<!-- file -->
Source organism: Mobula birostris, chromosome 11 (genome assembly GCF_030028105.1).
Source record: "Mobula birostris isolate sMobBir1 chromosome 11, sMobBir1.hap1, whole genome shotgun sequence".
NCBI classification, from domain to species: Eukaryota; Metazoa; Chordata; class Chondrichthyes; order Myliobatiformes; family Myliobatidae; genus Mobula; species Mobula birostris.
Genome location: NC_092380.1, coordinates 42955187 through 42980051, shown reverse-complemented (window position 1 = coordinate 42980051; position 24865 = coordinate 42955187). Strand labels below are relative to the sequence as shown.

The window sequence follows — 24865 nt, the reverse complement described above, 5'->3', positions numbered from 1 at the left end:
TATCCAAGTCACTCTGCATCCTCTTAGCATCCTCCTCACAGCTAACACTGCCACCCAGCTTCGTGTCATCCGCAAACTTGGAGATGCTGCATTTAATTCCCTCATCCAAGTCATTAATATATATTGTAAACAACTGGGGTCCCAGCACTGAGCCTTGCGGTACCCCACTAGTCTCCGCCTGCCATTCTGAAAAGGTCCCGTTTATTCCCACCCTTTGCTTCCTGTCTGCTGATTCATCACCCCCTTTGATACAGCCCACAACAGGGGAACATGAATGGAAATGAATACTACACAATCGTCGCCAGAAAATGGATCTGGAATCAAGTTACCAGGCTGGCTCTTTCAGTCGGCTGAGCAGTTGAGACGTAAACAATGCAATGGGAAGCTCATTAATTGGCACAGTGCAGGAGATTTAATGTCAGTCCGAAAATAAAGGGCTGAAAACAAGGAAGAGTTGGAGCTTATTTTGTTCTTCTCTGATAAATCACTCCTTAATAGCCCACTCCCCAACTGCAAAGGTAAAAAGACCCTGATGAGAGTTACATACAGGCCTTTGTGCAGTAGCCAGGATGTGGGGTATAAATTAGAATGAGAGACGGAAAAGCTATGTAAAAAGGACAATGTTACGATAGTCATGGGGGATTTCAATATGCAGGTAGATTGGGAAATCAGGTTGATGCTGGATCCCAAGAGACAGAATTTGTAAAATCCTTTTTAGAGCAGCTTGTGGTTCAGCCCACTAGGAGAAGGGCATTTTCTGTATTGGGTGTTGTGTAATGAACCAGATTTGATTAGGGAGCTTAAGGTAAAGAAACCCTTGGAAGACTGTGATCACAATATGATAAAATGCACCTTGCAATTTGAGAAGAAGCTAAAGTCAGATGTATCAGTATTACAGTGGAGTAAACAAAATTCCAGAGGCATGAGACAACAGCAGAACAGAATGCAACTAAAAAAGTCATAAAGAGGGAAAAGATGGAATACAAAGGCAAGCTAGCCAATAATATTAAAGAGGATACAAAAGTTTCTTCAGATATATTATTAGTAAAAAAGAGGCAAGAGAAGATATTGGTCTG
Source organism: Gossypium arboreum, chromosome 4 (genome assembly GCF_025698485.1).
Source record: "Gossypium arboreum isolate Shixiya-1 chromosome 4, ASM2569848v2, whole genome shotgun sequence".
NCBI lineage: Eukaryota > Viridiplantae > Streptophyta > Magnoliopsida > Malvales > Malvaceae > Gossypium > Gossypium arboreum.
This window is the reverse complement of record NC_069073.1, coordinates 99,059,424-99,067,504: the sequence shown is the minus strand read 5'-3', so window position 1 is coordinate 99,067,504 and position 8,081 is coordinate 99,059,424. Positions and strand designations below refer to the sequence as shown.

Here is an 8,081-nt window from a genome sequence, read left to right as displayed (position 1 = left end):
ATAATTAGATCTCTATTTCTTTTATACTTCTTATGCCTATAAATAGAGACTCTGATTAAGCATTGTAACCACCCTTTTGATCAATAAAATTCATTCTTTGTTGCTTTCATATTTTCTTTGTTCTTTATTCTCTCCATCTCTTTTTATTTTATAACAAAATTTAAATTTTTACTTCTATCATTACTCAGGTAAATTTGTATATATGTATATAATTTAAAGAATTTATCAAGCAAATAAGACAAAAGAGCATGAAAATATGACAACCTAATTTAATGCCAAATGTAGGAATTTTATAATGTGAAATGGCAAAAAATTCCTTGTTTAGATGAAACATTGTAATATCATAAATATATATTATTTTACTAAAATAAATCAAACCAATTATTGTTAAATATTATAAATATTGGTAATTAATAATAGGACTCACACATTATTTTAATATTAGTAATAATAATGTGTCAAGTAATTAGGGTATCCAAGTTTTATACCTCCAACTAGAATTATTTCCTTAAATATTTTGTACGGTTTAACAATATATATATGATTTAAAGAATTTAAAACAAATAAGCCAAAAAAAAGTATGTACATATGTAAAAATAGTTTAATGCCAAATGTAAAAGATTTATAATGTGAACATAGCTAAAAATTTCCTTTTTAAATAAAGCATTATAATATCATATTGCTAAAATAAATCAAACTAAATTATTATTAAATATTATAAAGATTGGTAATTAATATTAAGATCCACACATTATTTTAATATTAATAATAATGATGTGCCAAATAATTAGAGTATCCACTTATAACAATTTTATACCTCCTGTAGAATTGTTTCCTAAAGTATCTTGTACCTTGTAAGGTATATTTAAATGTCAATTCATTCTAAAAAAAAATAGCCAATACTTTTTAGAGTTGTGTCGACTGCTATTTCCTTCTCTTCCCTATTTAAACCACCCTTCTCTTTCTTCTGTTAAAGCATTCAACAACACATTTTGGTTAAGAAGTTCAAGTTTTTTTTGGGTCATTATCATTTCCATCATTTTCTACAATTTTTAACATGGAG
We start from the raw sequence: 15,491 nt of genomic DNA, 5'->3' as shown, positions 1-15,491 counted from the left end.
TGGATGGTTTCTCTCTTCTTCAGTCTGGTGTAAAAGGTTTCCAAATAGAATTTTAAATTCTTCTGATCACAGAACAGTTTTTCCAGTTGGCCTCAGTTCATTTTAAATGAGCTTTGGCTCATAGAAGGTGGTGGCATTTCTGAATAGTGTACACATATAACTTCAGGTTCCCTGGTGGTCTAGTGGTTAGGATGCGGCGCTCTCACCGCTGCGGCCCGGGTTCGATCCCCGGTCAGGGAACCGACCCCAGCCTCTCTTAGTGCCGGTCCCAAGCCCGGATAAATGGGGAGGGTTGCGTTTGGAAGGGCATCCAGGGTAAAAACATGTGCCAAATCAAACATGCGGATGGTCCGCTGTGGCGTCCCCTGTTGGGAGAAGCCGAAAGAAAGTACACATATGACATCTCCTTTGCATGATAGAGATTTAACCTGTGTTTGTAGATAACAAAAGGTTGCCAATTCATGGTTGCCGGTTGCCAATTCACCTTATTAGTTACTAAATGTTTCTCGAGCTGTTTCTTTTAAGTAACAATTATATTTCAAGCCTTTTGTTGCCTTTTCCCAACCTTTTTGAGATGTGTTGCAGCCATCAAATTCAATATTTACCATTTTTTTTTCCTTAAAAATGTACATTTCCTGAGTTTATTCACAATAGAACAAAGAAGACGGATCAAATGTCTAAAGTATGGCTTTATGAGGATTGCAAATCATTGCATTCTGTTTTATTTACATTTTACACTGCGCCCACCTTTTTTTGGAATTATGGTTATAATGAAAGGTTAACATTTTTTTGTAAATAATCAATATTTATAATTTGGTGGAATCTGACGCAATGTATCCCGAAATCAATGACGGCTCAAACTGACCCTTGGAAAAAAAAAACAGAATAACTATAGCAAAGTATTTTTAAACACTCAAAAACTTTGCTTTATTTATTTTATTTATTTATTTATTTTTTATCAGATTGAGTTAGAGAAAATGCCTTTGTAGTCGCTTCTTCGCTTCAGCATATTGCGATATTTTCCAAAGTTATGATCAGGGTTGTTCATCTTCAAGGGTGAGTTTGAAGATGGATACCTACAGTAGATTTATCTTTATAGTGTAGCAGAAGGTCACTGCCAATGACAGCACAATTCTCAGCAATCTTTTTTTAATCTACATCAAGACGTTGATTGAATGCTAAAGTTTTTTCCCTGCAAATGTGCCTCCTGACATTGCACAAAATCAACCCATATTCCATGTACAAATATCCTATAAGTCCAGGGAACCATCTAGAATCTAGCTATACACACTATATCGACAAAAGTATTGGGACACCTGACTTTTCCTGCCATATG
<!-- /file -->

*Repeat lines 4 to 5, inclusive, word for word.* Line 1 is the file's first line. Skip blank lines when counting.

Genome location: NC_092380.1, coordinates 42955187 through 42980051, shown reverse-complemented (window position 1 = coordinate 42980051; position 24865 = coordinate 42955187). Strand labels below are relative to the sequence as shown.

The window sequence follows — 24865 nt, the reverse complement described above, 5'->3', positions numbered from 1 at the left end: